Kenyatta JP Garcia is the author of Slow Living (West Vine Press) and This Sentimental Education. They are also an editor at Rigorous and previously at Altpoetics and Horse Less Review. Originally from Brooklyn, NY, they currently reside in Albany, NY where they received their linguistics degree and now help run the St. Rocco's salon reading. When they're not writing poetry and/or editing they are getting paid to put boxes on shelves. These graveyard shifts of overnight drudgery provide more than enough time to come up with the short humor that fills their facebook and twitter feeds.

April 6, 2017

Kenyatta JP Garcia

Review of Marys of the Sea by Joanna Valente
Edited by Stephanie Kaylor

Marys of the Sea by Joanna Valente ELJ Editions, 2016 reprint forthcoming from The Operating System It is easy and commonplace to begin a book at the beginning but in the case of Marys of the Sea (ELJ Editions/The Operating System) maybe one can begin somewhere near the middle. One can jump right into the depths, fathoms from the shore and work their way towards coast. One can begin at "at one time, humans crawled on hearts." Here is a place to start. Joanna Valente, in their titular poem which occurs deep into the collection gives the reader a place to put their feet or maybe their bodies. They can place their selves above their hearts and get ready to go. Marys of the Sea works through a connectedness and fluidity of the sea and the ideas that that image conjures while simultaneously thrusting space between one and the other with the notion of the virgin. This collection of poems is also a collection of parts. It's a pulling together of the body and all that entails/encompasses. If one begins where this book begins, they are introduced to "all mothers eat their children. All children drink their mothers. / My mother … ['s] body no longer holds the many possibilities ahead / before the children." Right here, the reader is brought to an initial understanding of one's relationship to this world. One is given the mother and the child but we are also moved quickly from matron to crone with a hint towards the maiden. These three phases which have become so commonplace in poetry ever since the Greek epics and even before are turned and twisted into something a bit monstrous with the idea of eating but also painful and pained as we move through the book and the story of the virgin mother. "Let me learn to say sorrow" is in many ways the crux of the collection. Grief cannot escape the body as it reflects upon itself in relation to other bodies. If ones move backwards from "There is No G[od] Train Running" one returns to where this review began, with "Marys of the Sea": I take this lying down. My ragged v — you have already forgotten me — O Father guide my blood to tracks where I can dump my grief in holes. And yet for the grief, disconnect is not permanent. In "Tarot Reading," the final poem, "she is making love … he plucks her / feathers / They grow back / He uses the others / as bandages …" Without completely spoiling the ending, if sadness is not cured, it is shared. Pain is mutual. Joanna Valente's Marys of the Sea is a book of movements and shifts until there are no more shifts. The reader begins with mother and child and go through moments of push and pull around love, lust, sex and rape. This book hurts and rarely offers comfort except in its sense of communion. Valente gives the reader all that the Marys can give. Everything is up for examination and exploration. In the dissection of parts, the reader gets to see inside and see what it is that connects us all. Our sorrows might be dissimilar and for different reasons but they are there and worth sharing with one another to rise above commiseration and into contemplation and understanding. Visit Joanna Valente's Website Visit ELJ Publications' Website Visit The Operating System's Website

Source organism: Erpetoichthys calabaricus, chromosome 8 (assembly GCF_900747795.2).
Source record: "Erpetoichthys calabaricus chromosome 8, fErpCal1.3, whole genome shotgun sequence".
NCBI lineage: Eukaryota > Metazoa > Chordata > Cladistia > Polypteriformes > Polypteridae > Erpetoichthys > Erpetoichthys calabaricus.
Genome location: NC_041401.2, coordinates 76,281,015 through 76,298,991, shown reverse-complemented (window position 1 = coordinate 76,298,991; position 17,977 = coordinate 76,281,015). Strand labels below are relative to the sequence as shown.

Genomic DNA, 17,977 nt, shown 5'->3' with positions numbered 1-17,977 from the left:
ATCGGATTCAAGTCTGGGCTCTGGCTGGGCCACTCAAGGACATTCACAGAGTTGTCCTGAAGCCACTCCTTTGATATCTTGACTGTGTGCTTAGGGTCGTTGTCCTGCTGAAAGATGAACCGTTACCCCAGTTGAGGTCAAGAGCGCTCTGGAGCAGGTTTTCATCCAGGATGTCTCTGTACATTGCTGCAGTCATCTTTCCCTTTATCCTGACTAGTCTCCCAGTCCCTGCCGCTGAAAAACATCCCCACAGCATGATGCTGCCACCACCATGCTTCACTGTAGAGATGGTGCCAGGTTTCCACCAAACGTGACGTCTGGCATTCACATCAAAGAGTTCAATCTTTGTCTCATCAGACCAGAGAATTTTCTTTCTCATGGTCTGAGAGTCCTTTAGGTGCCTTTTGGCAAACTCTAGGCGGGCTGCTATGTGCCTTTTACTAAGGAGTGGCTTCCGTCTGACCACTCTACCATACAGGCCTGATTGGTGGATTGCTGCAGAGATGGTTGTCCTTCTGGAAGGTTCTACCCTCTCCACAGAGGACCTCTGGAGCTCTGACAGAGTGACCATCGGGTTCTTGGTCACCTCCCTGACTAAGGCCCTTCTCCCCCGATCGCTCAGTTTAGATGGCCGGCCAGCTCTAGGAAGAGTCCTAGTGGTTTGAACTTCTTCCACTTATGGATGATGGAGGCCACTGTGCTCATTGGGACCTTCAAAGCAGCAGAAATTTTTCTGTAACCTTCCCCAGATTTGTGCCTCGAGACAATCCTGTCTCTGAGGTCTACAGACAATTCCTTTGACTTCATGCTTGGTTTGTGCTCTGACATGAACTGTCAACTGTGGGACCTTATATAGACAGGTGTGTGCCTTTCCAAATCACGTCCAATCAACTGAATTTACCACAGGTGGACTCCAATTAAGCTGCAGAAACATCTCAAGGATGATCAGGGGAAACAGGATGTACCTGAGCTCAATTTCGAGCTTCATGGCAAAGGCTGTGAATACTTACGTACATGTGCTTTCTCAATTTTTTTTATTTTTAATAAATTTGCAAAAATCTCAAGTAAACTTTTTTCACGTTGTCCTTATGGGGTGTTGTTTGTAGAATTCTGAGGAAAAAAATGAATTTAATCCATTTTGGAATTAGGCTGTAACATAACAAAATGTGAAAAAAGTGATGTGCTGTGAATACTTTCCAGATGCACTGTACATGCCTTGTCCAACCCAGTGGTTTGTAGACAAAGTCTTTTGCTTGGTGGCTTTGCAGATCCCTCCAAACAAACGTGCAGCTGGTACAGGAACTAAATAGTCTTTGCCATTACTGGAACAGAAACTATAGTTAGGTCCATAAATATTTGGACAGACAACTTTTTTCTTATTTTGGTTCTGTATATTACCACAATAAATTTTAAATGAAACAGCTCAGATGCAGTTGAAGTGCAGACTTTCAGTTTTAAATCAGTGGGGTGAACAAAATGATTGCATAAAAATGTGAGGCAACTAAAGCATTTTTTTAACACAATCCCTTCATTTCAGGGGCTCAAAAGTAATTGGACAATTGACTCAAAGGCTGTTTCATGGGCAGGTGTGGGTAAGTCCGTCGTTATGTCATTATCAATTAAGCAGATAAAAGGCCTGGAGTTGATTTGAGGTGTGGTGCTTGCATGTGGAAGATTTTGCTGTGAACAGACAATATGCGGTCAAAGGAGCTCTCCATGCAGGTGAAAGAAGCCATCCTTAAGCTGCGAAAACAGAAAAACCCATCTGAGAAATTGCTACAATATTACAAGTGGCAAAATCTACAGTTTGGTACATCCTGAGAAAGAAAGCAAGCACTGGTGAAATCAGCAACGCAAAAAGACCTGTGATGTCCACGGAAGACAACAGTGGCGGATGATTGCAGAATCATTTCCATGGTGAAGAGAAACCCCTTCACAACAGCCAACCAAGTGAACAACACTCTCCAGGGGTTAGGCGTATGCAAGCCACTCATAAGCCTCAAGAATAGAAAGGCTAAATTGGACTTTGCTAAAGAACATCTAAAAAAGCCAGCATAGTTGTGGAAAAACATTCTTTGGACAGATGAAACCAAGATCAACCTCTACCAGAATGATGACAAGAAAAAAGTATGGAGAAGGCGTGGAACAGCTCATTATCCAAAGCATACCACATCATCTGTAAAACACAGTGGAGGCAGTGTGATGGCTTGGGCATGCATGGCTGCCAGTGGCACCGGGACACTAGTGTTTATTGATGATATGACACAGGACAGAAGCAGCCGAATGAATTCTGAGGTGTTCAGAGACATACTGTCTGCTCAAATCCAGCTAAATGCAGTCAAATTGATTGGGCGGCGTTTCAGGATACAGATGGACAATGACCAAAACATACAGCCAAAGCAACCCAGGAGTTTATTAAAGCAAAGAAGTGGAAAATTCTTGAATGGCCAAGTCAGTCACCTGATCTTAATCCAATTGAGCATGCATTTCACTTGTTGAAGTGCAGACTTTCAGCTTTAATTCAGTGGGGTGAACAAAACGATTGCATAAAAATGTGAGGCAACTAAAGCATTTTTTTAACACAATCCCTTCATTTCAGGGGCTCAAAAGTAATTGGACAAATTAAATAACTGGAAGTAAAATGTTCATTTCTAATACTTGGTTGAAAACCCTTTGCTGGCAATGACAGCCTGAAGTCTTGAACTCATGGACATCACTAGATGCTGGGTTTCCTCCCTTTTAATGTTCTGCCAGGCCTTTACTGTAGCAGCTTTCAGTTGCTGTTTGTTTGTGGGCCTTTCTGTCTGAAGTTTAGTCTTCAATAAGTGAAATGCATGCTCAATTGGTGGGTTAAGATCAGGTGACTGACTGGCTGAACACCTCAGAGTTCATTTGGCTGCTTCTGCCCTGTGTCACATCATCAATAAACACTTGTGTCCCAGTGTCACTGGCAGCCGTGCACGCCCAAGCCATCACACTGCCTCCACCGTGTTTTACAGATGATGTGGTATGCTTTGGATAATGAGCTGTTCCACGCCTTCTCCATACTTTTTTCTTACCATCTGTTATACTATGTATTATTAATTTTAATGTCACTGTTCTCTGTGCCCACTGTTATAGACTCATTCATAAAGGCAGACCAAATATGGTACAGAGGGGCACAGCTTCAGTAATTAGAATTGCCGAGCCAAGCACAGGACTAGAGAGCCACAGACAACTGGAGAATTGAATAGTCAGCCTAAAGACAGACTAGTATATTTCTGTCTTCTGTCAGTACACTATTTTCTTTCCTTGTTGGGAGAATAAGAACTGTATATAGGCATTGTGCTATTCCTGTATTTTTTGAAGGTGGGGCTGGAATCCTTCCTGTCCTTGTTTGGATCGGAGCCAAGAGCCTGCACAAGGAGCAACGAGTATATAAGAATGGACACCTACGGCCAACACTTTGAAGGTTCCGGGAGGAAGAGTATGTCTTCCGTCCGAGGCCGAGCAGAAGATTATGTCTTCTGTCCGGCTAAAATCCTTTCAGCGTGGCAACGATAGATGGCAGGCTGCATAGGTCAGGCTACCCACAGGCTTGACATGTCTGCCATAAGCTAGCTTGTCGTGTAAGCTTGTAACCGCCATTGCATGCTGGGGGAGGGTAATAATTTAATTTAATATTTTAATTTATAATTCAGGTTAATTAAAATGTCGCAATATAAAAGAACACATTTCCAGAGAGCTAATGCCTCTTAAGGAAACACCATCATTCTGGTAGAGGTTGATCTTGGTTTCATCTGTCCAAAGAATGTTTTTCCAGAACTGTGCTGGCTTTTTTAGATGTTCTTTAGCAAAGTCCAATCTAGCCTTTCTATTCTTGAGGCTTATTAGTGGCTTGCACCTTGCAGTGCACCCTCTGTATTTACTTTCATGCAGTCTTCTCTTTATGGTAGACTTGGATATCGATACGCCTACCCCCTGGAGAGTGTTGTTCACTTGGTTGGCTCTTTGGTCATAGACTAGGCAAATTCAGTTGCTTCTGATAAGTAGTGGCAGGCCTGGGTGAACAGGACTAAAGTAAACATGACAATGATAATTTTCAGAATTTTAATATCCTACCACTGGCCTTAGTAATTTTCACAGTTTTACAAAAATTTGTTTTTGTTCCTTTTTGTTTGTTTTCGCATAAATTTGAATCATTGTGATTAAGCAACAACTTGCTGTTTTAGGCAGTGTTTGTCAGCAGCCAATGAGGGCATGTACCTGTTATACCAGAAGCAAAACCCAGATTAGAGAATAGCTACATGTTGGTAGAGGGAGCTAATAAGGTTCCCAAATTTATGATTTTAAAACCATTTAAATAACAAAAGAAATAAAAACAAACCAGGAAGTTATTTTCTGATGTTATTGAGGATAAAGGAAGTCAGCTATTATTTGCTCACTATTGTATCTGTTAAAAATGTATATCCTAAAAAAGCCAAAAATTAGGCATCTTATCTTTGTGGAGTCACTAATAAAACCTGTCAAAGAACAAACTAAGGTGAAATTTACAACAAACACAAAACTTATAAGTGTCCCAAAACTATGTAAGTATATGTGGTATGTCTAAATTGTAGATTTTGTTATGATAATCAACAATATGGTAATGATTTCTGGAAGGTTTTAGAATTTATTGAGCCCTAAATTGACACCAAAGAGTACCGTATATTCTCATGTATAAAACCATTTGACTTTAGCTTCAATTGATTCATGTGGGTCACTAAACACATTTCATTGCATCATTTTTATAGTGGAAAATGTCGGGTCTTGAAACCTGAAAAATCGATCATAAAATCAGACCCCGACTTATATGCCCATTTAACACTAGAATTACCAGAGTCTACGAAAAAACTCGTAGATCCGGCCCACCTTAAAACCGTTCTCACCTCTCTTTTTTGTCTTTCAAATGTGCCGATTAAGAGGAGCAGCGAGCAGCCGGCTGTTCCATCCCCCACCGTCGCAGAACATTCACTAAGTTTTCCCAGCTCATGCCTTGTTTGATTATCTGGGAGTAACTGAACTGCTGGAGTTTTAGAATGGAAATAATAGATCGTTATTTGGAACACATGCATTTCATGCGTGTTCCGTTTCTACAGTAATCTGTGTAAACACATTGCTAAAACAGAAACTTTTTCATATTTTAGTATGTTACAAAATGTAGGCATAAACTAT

Glass: A Journal of Poetry is published monthly by Glass Poetry Press.
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